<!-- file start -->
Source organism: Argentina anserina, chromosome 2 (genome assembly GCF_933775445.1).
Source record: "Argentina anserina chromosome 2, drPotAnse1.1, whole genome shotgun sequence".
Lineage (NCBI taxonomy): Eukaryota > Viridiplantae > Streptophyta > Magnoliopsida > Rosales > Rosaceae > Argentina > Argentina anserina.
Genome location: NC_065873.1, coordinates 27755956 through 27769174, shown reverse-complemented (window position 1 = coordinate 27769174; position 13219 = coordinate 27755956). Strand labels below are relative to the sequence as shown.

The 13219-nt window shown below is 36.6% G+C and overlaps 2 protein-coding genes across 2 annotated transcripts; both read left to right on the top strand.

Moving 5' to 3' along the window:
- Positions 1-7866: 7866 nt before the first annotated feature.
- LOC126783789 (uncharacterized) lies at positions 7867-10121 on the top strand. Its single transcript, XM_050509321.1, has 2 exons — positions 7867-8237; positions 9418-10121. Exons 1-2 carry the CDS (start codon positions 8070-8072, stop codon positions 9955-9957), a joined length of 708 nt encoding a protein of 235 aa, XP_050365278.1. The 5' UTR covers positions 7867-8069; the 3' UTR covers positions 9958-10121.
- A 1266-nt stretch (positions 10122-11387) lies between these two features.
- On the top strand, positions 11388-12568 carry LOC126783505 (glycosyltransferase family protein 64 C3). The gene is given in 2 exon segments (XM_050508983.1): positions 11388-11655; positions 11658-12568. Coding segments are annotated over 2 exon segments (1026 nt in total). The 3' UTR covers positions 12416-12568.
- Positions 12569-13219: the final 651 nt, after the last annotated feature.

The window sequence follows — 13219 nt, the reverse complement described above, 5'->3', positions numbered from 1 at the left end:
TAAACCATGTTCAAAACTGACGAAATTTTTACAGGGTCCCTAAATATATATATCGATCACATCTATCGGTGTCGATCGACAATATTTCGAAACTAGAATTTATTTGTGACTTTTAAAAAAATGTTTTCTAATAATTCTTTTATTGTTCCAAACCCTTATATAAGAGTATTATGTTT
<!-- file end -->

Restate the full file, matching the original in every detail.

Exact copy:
Source organism: Argentina anserina, chromosome 2 (genome assembly GCF_933775445.1).
Source record: "Argentina anserina chromosome 2, drPotAnse1.1, whole genome shotgun sequence".
Lineage (NCBI taxonomy): Eukaryota > Viridiplantae > Streptophyta > Magnoliopsida > Rosales > Rosaceae > Argentina > Argentina anserina.
Genome location: NC_065873.1, coordinates 27755956 through 27769174, shown reverse-complemented (window position 1 = coordinate 27769174; position 13219 = coordinate 27755956). Strand labels below are relative to the sequence as shown.

The 13219-nt window shown below is 36.6% G+C and overlaps 2 protein-coding genes across 2 annotated transcripts; both read left to right on the top strand.

Moving 5' to 3' along the window:
- Positions 1-7866: 7866 nt before the first annotated feature.
- LOC126783789 (uncharacterized) lies at positions 7867-10121 on the top strand. Its single transcript, XM_050509321.1, has 2 exons — positions 7867-8237; positions 9418-10121. Exons 1-2 carry the CDS (start codon positions 8070-8072, stop codon positions 9955-9957), a joined length of 708 nt encoding a protein of 235 aa, XP_050365278.1. The 5' UTR covers positions 7867-8069; the 3' UTR covers positions 9958-10121.
- A 1266-nt stretch (positions 10122-11387) lies between these two features.
- On the top strand, positions 11388-12568 carry LOC126783505 (glycosyltransferase family protein 64 C3). The gene is given in 2 exon segments (XM_050508983.1): positions 11388-11655; positions 11658-12568. Coding segments are annotated over 2 exon segments (1026 nt in total). The 3' UTR covers positions 12416-12568.
- Positions 12569-13219: the final 651 nt, after the last annotated feature.

The window sequence follows — 13219 nt, the reverse complement described above, 5'->3', positions numbered from 1 at the left end:
TAAACCATGTTCAAAACTGACGAAATTTTTACAGGGTCCCTAAATATATATATCGATCACATCTATCGGTGTCGATCGACAATATTTCGAAACTAGAATTTATTTGTGACTTTTAAAAAAATGTTTTCTAATAATTCTTTTATTGTTCCAAACCCTTATATAAGAGTATTATGTTT